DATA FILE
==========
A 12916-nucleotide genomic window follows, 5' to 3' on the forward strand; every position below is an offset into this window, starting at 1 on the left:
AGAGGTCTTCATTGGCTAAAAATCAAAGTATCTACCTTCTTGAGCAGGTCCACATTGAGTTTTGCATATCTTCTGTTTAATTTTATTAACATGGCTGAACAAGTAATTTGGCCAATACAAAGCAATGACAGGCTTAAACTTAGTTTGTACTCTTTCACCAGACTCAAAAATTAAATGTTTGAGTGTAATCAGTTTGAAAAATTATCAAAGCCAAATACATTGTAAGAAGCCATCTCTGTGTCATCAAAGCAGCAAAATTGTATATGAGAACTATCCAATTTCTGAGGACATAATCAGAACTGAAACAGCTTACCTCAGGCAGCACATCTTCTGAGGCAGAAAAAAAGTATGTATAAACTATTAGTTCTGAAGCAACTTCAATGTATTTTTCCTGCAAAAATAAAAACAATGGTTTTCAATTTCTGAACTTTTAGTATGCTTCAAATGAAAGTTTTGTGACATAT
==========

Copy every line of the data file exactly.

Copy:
A 12916-nucleotide genomic window follows, 5' to 3' on the forward strand; every position below is an offset into this window, starting at 1 on the left:
AGAGGTCTTCATTGGCTAAAAATCAAAGTATCTACCTTCTTGAGCAGGTCCACATTGAGTTTTGCATATCTTCTGTTTAATTTTATTAACATGGCTGAACAAGTAATTTGGCCAATACAAAGCAATGACAGGCTTAAACTTAGTTTGTACTCTTTCACCAGACTCAAAAATTAAATGTTTGAGTGTAATCAGTTTGAAAAATTATCAAAGCCAAATACATTGTAAGAAGCCATCTCTGTGTCATCAAAGCAGCAAAATTGTATATGAGAACTATCCAATTTCTGAGGACATAATCAGAACTGAAACAGCTTACCTCAGGCAGCACATCTTCTGAGGCAGAAAAAAAGTATGTATAAACTATTAGTTCTGAAGCAACTTCAATGTATTTTTCCTGCAAAAATAAAAACAATGGTTTTCAATTTCTGAACTTTTAGTATGCTTCAAATGAAAGTTTTGTGACATAT